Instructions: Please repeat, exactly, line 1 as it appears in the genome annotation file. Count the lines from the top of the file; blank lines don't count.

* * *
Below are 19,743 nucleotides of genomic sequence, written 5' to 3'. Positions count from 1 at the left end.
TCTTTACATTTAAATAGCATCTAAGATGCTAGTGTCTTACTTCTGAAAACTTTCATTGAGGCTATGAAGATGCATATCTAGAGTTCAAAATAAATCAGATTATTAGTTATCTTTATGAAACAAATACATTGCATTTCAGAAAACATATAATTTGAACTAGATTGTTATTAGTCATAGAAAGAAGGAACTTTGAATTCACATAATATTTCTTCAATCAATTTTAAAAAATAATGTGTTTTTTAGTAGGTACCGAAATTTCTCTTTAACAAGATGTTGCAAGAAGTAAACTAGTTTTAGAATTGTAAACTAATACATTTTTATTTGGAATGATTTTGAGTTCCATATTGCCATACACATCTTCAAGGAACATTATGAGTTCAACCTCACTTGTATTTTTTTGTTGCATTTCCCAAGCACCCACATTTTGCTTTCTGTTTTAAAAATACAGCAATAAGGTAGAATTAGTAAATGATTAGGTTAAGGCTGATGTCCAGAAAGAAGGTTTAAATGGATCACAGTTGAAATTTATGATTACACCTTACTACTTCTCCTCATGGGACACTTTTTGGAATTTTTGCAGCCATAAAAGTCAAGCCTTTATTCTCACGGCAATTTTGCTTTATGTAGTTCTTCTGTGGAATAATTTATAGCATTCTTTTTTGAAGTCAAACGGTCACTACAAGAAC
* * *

Below are 19,743 nucleotides of genomic sequence, written 5' to 3'. Positions count from 1 at the left end.